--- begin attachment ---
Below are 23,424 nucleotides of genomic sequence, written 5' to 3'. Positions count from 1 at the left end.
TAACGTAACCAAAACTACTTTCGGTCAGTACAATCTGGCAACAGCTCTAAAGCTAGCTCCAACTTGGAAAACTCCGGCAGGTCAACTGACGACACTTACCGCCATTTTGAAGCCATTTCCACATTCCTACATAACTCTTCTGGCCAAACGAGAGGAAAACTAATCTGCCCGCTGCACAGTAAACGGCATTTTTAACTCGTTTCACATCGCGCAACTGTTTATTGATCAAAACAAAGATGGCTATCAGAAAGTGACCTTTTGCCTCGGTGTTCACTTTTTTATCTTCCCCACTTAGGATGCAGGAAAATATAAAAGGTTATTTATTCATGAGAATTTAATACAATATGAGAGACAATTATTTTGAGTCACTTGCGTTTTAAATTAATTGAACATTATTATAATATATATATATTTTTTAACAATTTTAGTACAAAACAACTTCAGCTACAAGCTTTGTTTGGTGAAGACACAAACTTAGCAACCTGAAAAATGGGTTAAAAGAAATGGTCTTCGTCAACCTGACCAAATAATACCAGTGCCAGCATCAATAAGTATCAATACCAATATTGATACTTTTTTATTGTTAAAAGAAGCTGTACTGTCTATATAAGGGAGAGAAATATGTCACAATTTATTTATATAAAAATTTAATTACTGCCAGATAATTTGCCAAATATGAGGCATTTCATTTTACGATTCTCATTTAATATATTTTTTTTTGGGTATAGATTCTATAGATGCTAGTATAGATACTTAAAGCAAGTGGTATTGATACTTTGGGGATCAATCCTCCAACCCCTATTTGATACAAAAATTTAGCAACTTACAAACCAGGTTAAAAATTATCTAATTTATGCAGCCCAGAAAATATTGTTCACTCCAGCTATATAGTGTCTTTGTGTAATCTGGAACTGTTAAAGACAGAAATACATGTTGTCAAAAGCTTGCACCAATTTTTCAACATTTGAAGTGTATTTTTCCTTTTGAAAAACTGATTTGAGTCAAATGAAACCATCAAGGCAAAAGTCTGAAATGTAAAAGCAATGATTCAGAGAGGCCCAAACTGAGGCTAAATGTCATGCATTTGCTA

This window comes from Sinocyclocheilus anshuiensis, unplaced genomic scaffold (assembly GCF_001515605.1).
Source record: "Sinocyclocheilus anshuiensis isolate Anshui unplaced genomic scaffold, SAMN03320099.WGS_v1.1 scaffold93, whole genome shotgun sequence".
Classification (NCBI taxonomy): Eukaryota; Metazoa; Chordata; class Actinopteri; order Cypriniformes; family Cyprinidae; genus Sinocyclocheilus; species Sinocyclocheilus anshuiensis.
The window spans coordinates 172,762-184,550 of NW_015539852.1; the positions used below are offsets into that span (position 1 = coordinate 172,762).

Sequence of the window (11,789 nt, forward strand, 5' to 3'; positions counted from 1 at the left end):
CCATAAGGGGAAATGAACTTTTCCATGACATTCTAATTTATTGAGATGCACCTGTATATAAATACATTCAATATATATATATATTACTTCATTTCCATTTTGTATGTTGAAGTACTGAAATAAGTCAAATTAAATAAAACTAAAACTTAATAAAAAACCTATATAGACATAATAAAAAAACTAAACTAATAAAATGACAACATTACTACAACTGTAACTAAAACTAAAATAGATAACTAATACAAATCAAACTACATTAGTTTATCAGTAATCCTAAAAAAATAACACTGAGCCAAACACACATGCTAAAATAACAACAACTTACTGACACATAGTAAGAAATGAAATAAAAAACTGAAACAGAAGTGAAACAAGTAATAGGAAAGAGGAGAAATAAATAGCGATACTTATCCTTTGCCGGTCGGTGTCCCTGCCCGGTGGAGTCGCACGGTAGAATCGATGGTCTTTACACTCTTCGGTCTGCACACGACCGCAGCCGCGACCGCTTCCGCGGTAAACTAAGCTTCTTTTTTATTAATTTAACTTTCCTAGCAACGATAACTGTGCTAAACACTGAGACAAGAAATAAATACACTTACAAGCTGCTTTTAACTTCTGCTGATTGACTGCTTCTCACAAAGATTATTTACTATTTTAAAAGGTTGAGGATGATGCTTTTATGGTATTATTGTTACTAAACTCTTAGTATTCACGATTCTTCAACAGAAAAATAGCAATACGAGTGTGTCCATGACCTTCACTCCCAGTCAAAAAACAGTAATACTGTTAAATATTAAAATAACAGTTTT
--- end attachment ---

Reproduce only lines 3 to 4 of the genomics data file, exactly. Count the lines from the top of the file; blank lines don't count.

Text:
This window comes from Sinocyclocheilus anshuiensis, unplaced genomic scaffold (assembly GCF_001515605.1).
Source record: "Sinocyclocheilus anshuiensis isolate Anshui unplaced genomic scaffold, SAMN03320099.WGS_v1.1 scaffold93, whole genome shotgun sequence".